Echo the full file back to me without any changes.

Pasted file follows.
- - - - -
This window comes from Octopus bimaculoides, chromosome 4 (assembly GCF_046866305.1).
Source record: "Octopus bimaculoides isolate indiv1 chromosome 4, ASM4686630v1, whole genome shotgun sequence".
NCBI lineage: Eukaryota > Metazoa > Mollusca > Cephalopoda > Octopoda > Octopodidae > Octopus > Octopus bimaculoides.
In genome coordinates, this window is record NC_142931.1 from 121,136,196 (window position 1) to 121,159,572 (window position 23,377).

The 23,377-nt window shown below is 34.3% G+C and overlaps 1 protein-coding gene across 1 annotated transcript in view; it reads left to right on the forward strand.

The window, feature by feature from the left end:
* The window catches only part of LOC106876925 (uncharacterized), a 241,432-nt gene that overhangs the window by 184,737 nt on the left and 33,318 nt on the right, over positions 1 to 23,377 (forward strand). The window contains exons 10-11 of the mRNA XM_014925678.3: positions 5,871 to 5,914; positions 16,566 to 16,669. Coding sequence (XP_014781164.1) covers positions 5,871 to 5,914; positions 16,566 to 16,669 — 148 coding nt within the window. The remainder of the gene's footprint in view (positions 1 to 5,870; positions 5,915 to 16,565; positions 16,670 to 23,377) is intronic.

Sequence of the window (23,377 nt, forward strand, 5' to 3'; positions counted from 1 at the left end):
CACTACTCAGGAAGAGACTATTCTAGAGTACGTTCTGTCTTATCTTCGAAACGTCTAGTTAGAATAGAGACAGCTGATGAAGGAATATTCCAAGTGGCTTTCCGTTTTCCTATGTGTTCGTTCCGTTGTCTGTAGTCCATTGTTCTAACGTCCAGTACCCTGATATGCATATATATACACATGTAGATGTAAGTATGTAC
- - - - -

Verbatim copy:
This window comes from Octopus bimaculoides, chromosome 4 (assembly GCF_046866305.1).
Source record: "Octopus bimaculoides isolate indiv1 chromosome 4, ASM4686630v1, whole genome shotgun sequence".
NCBI lineage: Eukaryota > Metazoa > Mollusca > Cephalopoda > Octopoda > Octopodidae > Octopus > Octopus bimaculoides.
In genome coordinates, this window is record NC_142931.1 from 121,136,196 (window position 1) to 121,159,572 (window position 23,377).

The 23,377-nt window shown below is 34.3% G+C and overlaps 1 protein-coding gene across 1 annotated transcript in view; it reads left to right on the forward strand.

The window, feature by feature from the left end:
* The window catches only part of LOC106876925 (uncharacterized), a 241,432-nt gene that overhangs the window by 184,737 nt on the left and 33,318 nt on the right, over positions 1 to 23,377 (forward strand). The window contains exons 10-11 of the mRNA XM_014925678.3: positions 5,871 to 5,914; positions 16,566 to 16,669. Coding sequence (XP_014781164.1) covers positions 5,871 to 5,914; positions 16,566 to 16,669 — 148 coding nt within the window. The remainder of the gene's footprint in view (positions 1 to 5,870; positions 5,915 to 16,565; positions 16,670 to 23,377) is intronic.

Sequence of the window (23,377 nt, forward strand, 5' to 3'; positions counted from 1 at the left end):
CACTACTCAGGAAGAGACTATTCTAGAGTACGTTCTGTCTTATCTTCGAAACGTCTAGTTAGAATAGAGACAGCTGATGAAGGAATATTCCAAGTGGCTTTCCGTTTTCCTATGTGTTCGTTCCGTTGTCTGTAGTCCATTGTTCTAACGTCCAGTACCCTGATATGCATATATATACACATGTAGATGTAAGTATGTAC